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    Pesach is the holiday of freedom, when God redeemed us from slavery. But has that freedom continued with us, even after we subsequently were oppressed and enslaved? The answer goes to the very nature of freedom in the modern world and in contemporary insular Jewish communities.

    The center of the Western world is the individual. In theory, everyone can choose his own path, decide his own destiny, regardless of parents or community. Reality is much more complex but the concept of individual choice still guides our world. Rav Nachum Rabinovich (Mesilos Bilvavam, pp. 26-28) sees this as a positive development.

    Rambam (Mishneh Torah, Hilkhos Teshuvah 5:3) describes free will as “a great principle, a pillar of Torah and commandment.” In his belief in radical freedom of the will, he argues that a person is free to choose regarding any mitzvah or prohibition. The Sages teach that “everything is in the hands of Heaven except for fear of Heaven” (Berakhos 33b). Rambam (Shemoneh Perakim, ch. 8) sees this as a broad statement of a fundamental approach to the world. Anything that requires fear of Heaven — any mitzvah to perform or prohibition to avoid — rests completely in our personal choices, without divine coercion.


    Rav Rabinovich argues that the modern world affords people truly free choice. In prior eras, governments and communal officials could enforce religious standards through fines and physical force. That increased religious obedience but at the expense of free choice. Today we experience less obedience but the obedience is freely chosen. Eventually, Rav Rabinovich believes, more people will see the truth and beauty of religion and voluntarily choose to observe it.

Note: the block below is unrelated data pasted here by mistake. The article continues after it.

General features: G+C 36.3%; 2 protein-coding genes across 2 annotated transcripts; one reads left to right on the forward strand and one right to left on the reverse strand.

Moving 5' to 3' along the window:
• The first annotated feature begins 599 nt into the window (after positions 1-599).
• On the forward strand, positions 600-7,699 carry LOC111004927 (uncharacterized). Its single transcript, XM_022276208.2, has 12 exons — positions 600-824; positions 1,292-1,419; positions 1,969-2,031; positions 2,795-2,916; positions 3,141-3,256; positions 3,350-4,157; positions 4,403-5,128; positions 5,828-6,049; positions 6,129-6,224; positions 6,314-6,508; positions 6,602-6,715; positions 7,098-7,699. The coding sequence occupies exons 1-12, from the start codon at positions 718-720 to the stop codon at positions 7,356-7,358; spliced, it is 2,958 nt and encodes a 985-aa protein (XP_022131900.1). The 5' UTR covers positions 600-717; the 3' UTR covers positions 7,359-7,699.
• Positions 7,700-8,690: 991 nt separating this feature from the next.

While Rav Rabinovich’s vision is inspiring, I think it might be overly optimistic. I am not convinced that history progresses solely in positive directions. It is true that government coercion has proven time and again to be a platform for corruption and abuse. However, in the modern Western world, the pendulum may have swung too far, focusing too much on the individual and not enough on the community. There is more to say on this subject, for another time.


    Setting that aside, prior to modernity, how did people exercise their free will? If today we have great freedom, does that mean that previously people experienced limitations on their free will. For example, a pre-Modern Jewish community might have punished a man who failed to attend daily minyan. Does that mean that men in those communities lack free will about daily prayer?

    Even today, people born into Orthodox communities are socialized to observe the commandments. Many people unthinkingly follow what they are taught, living a Torah life out of habit. Social pressure, rather than government threats, force people to conform to a Torah lifestyle. Where is their free will? Some insular Jewish communities erect large barriers, so that family and community pressure effectively coerce people into living an observant life. The costs of abandoning a Torah lifestyle are so high that many feel forced to conform. Where is their free will?